Virtual Worlds, Real Learning?

From my SLED (Second Life Educators) email list this morning came news of this great symposium, which will be streamed into Second Life.  And since it is in London time, the corresponding Sydney time for me is a very decent 7pm!

The Eduserv Foundation’s third annual symposium “Virtual worlds, real learning” will be held on Thursday 10th May at the Congress Centre in London. The event will attempt to look past the hype surrounding virtual worlds such as Second Life and evaluate whether they offer real opportunities for learners at UK educational institutions.This event attracted much interest and places filled up very quickly. However, we will be streaming all the presentations live into Second Life and on the Web. There will be (at least) three Virtual venues in Second Life at which the steams can be viewed:

* The Virtual Congress Centre on Eduserv Island.
* The auditorium on Cybrary City.
* The outdoor teaching space on NMC’s Teaching 2 island.

Details of the speakers below…

Virtual worlds, real learning?

Thursday 10th May 2007
Congress Centre, London

Speaker details

Jim Purbrick

Title: Learning in Second Life

Second Life residents have learnt and taught skills as varied as sound editing, media streaming, graphical design, 3D modelling, computer programing, project management, PR, marketing, event planning, entrepreneurship and citizenship while building their own 3D on-line virtual world from scratch. Learn why Second Life is a great environment for learning.


Dr Jim Purbrick has both academic and industry experience in designing and building virtual worlds. At Nottingham University he worked on the MASSIVE-3 virtual environment system and Prix Ars Electronica winning mixed reality games with IGDA award winners, Blast Theory. In industry Jim has worked on Dragon Empires at Codemasters, developed networking and load balancing technology for Warhammer Online at Climax and is now working on scripting and networking technology for Second Life at Linden Lab.

Roo Reynolds

Title: IBM’s use of virtual worlds

IBM famously have a large virtual continent, but what do they do there? Roo Reynolds peeps behind the Big Blue curtain to reveal how and why IBM got involved in Second Life as well as introduce some of the current activities going on within virtual worlds.


Roo Reynolds is a Metaverse Evangelist for IBM. He is part of a team which facilitates the use of Virtual Worlds within IBM, which is made all the more enjoyable thanks to a large world-wide community who are learning to collaborate and get things done in totally new ways.While acknowledging there are not enough hours in the day to claim to be an expert in everything, Roo still reads and writes far too many blogs and tries to keep his eyes open. He enjoys exploring and building in the metaverse that is Second Life, uploading his photos to Flickr, keeping his bookmarks on, updating his playlist on, tracking his location on Plazes and what he is doing on Twitter, as well as indulging in any number of other bleeding-edge alpha geek social software type activities. Roo is married to an artist, who tries her hardest to keep him balanced.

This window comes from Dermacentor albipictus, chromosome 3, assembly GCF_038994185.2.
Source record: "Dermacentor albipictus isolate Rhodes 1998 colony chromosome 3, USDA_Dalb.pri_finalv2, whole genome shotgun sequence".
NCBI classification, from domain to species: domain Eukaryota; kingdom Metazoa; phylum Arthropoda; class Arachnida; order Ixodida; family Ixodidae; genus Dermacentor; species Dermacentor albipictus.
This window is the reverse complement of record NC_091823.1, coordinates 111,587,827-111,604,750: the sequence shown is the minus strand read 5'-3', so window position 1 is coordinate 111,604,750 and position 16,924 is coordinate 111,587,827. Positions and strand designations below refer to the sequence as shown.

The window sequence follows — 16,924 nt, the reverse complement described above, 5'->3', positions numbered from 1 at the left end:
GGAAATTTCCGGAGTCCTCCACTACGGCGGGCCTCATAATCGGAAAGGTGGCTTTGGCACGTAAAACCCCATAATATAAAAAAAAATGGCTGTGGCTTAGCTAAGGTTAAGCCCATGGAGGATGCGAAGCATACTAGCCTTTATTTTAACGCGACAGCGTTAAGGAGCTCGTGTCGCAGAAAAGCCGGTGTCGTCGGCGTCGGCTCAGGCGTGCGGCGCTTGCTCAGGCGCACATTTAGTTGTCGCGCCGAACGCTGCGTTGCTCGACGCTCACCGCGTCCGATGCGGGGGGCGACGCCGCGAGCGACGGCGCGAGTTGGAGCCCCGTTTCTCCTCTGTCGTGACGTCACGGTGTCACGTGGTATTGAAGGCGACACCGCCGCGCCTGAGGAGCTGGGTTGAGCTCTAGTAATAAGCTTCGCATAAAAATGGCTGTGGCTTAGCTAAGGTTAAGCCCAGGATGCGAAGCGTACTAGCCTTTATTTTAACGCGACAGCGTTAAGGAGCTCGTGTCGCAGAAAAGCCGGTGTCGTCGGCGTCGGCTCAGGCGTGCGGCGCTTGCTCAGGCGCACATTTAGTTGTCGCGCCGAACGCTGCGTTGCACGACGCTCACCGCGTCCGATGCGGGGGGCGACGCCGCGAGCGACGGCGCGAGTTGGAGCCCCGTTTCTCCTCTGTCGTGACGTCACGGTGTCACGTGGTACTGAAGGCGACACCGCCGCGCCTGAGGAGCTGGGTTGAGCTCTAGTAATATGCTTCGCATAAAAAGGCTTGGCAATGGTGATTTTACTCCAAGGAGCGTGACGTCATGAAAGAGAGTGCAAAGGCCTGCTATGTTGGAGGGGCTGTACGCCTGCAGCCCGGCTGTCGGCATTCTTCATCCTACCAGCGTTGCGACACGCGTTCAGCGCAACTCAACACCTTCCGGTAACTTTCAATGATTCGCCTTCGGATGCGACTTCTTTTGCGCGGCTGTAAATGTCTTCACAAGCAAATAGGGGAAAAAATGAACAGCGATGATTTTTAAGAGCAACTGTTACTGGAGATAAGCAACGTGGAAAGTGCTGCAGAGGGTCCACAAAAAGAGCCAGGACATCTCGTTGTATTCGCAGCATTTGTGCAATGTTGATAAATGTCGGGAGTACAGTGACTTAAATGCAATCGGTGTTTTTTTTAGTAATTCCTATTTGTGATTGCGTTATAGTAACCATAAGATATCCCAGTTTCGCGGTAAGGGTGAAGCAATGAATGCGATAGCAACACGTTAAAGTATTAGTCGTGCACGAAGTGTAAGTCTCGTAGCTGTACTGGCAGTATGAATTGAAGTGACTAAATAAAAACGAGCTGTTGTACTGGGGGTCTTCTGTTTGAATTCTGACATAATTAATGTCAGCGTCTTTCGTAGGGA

Hamish Macleod

Title: Holyrood Park: a virtual campus for Edinburgh

Our use of Second Life as a teaching and learning vehicle at the University of Edinburgh has sprung primarily out of our recently introduced MSc Programme in E-Learning (, although as one explores further across the institution one finds colleagues elsewhere who have been experimenting in similar ways. And many others are beginning to show an interest, and to develop a vision for they ways in which such virtual environments might be relevant to their own courses.

One simple reason for paying attention to environments such as Second Life is that they are there. Any course named (as one of ours is) An introduction to digital environments for learning should be making its participants aware of the wide range of currently available tools and systems which might be used to construct learning opportunities. The 3D virtual world would thus join the educational tradition of simulation, of “learning through programming”, or “learning by design”. Within a virtual world one can build graphically, one can script the behaviour of objects, and one can experiment with the way in which the self is presented to others in the social world.

Constructing our identity is something that we are doing all the time. When we take on a new job, or responsibility, we adjust the way that we present ourselves to those around us. The building of identity is an important aspect of education. An undergraduate student is not only learning about science, or medicine, or history, but is becoming a scientist, doctor or historian. The experiences of education encourage this through active learning opportunities, or problem-based approaches, or may even explicitly explore the possibility of constructed identity through role-play. A virtual world can offer us new opportunities for doing these traditional things, but may also afford playful new ways to experiment with lived identity, and the self in relation to others.

While virtual worlds are not, of themselves, games, the link with play and games is obvious and in some cases integral. Interest in the relationship between play and learning is not new, but that relationship is often fraught and difficult to negotiate. Work and play are seen as somehow opposed, and students are suspicious of learning opportunities that appear to be fun. As has been recognised for some time, the element of fantasy is key to the holding and motivating power of a game. When one is learning, fantasy equals authenticity and reality. The student who weeps at the “death” of a patient at the end of a session with a whole body simulator has participated in a valuable learning experience. Perhaps virtual world hold the potential, for certain domains of education, to allow students to participate in this sort of “hard fun”, to use Seymour Papert’s term.

As with any other technology applied in the support of education we need to be careful to make use of the opportunities that virtual worlds afford in ways that align with our, and our students’, learning objectives, rather than deploying the technologies for their own sakes. But along with the inevitable mistakes there would seem to be considerable potential.


Hamish Macleod has a background in psychology and biology, and is now a Senior Lecturer in the School of Education at the University of Edinburgh, having taught for many years in the University’s Department of Psychology. He is a member of the University’s Centre for Teaching, Learning & Assessment (the institution’s educational development unit), and has interests in the uses of information technology, particularly computer-mediated communications, social technologies, and digital games, in teaching and learning, and in the question of what it means for an undergraduate to be “information literate”. His main teaching involvement is on the University’s MSc in E-Learning (

Joanna Scott

Title: Second Nature